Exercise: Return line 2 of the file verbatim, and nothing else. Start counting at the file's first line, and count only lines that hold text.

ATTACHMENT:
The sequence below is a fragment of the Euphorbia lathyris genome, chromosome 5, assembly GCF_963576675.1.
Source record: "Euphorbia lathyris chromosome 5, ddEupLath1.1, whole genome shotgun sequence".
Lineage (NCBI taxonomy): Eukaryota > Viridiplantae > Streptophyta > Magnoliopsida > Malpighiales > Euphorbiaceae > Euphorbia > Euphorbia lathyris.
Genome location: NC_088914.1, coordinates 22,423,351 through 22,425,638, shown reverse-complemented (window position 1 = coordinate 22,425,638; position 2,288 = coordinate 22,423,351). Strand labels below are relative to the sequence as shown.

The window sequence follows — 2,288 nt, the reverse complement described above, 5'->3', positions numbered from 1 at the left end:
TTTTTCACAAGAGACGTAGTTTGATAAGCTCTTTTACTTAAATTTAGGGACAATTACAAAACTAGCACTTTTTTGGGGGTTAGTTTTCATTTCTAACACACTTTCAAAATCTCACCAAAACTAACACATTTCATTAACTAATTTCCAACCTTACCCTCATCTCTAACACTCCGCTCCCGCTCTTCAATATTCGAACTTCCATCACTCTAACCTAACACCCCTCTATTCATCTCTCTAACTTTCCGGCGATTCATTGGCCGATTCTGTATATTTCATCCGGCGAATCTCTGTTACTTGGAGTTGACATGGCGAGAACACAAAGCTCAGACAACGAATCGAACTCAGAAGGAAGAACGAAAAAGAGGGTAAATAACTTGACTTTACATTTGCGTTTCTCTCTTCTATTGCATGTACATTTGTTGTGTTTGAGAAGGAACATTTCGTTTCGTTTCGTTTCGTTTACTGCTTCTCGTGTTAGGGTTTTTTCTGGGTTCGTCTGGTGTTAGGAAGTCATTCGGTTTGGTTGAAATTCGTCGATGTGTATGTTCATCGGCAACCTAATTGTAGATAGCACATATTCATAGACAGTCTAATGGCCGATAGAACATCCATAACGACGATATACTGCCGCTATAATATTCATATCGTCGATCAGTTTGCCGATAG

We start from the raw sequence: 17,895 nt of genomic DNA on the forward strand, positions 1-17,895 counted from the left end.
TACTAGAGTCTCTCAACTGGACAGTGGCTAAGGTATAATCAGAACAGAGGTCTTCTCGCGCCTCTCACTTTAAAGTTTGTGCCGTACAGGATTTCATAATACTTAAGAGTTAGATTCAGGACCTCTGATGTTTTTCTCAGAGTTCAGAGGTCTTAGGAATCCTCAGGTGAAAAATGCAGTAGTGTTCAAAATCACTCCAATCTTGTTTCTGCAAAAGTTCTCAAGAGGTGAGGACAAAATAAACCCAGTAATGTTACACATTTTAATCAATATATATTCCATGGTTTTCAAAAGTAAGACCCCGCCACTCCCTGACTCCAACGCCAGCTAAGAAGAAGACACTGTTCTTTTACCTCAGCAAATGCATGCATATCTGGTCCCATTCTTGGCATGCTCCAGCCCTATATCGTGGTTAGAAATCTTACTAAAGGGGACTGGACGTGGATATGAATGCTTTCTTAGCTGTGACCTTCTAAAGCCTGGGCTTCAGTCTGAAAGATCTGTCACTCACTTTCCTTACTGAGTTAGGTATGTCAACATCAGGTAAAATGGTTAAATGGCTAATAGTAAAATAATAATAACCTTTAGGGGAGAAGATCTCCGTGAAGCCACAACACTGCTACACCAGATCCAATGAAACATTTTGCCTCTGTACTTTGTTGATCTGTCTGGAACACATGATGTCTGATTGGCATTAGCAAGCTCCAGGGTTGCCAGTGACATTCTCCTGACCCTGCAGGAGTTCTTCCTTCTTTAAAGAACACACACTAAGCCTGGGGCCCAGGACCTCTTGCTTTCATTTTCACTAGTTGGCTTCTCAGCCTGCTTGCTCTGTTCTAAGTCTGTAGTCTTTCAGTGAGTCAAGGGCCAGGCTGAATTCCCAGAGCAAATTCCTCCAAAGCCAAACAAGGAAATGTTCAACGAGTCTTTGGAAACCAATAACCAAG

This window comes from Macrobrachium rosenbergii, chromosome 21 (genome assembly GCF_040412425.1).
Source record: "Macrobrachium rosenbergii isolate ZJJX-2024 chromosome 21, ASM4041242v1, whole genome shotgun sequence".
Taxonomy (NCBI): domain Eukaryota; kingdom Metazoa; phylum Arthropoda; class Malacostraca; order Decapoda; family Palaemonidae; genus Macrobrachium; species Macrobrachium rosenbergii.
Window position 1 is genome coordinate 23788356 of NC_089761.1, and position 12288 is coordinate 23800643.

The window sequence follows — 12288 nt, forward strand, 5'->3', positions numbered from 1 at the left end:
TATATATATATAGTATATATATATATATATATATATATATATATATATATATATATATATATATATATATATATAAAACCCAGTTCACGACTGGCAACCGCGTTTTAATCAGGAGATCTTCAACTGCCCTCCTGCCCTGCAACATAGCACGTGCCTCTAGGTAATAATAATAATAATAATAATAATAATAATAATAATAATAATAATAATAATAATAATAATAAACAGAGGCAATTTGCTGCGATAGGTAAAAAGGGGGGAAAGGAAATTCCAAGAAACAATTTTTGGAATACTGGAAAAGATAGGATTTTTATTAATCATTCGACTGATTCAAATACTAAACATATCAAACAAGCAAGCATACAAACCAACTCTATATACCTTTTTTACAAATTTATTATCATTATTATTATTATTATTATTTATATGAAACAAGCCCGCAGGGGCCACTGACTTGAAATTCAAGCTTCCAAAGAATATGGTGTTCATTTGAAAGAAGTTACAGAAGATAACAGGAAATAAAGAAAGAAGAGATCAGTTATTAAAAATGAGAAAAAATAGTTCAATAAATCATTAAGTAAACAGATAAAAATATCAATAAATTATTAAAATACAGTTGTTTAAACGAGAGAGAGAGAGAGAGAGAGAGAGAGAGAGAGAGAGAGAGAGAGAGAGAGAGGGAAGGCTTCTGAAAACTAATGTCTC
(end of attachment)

Source record: "Euphorbia lathyris chromosome 5, ddEupLath1.1, whole genome shotgun sequence".